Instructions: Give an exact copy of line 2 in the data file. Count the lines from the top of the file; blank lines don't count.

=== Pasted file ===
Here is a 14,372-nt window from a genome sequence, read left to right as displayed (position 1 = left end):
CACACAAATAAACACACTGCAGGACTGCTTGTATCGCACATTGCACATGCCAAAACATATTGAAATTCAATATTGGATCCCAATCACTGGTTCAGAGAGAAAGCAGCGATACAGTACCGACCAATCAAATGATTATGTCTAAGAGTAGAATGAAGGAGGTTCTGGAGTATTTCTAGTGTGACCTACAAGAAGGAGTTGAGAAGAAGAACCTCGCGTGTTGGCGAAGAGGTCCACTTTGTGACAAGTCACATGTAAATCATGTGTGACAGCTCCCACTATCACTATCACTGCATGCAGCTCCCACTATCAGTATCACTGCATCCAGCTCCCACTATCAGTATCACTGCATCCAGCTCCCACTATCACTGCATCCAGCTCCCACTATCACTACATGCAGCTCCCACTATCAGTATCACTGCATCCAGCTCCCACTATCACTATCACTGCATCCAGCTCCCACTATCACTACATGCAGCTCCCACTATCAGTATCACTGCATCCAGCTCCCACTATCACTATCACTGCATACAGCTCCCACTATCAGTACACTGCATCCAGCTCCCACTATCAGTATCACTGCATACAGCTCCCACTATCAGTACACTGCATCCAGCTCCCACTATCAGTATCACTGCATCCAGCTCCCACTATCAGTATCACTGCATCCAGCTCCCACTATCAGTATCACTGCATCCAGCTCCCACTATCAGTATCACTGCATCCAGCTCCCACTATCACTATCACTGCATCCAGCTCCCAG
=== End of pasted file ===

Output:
CACACAAATAAACACACTGCAGGACTGCTTGTATCGCACATTGCACATGCCAAAACATATTGAAATTCAATATTGGATCCCAATCACTGGTTCAGAGAGAAAGCAGCGATACAGTACCGACCAATCAAATGATTATGTCTAAGAGTAGAATGAAGGAGGTTCTGGAGTATTTCTAGTGTGACCTACAAGAAGGAGTTGAGAAGAAGAACCTCGCGTGTTGGCGAAGAGGTCCACTTTGTGACAAGTCACATGTAAATCATGTGTGACAGCTCCCACTATCACTATCACTGCATGCAGCTCCCACTATCAGTATCACTGCATCCAGCTCCCACTATCAGTATCACTGCATCCAGCTCCCACTATCACTGCATCCAGCTCCCACTATCACTACATGCAGCTCCCACTATCAGTATCACTGCATCCAGCTCCCACTATCACTATCACTGCATCCAGCTCCCACTATCACTACATGCAGCTCCCACTATCAGTATCACTGCATCCAGCTCCCACTATCACTATCACTGCATACAGCTCCCACTATCAGTACACTGCATCCAGCTCCCACTATCAGTATCACTGCATACAGCTCCCACTATCAGTACACTGCATCCAGCTCCCACTATCAGTATCACTGCATCCAGCTCCCACTATCAGTATCACTGCATCCAGCTCCCACTATCAGTATCACTGCATCCAGCTCCCACTATCAGTATCACTGCATCCAGCTCCCACTATCACTATCACTGCATCCAGCTCCCAG